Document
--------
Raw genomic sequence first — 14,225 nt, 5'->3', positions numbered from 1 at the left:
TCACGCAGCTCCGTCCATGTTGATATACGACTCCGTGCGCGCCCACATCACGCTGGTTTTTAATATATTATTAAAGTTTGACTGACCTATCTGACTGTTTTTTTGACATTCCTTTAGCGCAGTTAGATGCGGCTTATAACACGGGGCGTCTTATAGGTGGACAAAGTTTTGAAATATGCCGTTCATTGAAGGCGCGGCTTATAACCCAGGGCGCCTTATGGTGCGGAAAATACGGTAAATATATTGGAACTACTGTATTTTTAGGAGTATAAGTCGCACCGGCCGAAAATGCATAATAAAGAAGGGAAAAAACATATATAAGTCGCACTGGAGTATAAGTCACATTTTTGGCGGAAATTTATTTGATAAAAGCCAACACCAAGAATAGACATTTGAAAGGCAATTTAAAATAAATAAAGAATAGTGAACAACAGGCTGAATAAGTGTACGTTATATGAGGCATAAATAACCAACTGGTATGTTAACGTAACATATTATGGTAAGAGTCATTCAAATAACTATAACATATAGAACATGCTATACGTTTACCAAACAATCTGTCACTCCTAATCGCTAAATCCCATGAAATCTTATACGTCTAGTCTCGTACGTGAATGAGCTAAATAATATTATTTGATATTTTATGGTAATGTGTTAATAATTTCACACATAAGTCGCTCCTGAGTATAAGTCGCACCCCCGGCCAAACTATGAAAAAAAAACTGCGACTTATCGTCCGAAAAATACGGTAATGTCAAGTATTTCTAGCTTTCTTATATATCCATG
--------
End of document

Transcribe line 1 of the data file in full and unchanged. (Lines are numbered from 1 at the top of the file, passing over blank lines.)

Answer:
Raw genomic sequence first — 14,225 nt, 5'->3', positions numbered from 1 at the left: